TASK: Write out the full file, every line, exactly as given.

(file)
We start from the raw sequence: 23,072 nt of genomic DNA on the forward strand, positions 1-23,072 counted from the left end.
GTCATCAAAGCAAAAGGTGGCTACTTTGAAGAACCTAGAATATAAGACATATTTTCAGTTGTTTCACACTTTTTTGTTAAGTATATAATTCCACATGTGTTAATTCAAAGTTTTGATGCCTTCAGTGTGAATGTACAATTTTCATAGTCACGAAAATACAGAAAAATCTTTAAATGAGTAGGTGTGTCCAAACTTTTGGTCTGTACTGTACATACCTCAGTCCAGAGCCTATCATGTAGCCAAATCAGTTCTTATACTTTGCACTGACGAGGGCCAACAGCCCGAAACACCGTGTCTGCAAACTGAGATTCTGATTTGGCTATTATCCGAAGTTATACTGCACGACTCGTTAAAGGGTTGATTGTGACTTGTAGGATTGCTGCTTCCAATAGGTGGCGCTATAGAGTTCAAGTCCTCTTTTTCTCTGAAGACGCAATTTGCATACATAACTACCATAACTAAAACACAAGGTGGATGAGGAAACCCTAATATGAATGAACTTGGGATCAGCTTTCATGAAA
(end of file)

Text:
We start from the raw sequence: 23,072 nt of genomic DNA on the forward strand, positions 1-23,072 counted from the left end.
GTCATCAAAGCAAAAGGTGGCTACTTTGAAGAACCTAGAATATAAGACATATTTTCAGTTGTTTCACACTTTTTTGTTAAGTATATAATTCCACATGTGTTAATTCAAAGTTTTGATGCCTTCAGTGTGAATGTACAATTTTCATAGTCACGAAAATACAGAAAAATCTTTAAATGAGTAGGTGTGTCCAAACTTTTGGTCTGTACTGTACATACCTCAGTCCAGAGCCTATCATGTAGCCAAATCAGTTCTTATACTTTGCACTGACGAGGGCCAACAGCCCGAAACACCGTGTCTGCAAACTGAGATTCTGATTTGGCTATTATCCGAAGTTATACTGCACGACTCGTTAAAGGGTTGATTGTGACTTGTAGGATTGCTGCTTCCAATAGGTGGCGCTATAGAGTTCAAGTCCTCTTTTTCTCTGAAGACGCAATTTGCATACATAACTACCATAACTAAAACACAAGGTGGATGAGGAAACCCTAATATGAATGAACTTGGGATCAGCTTTCATGAAA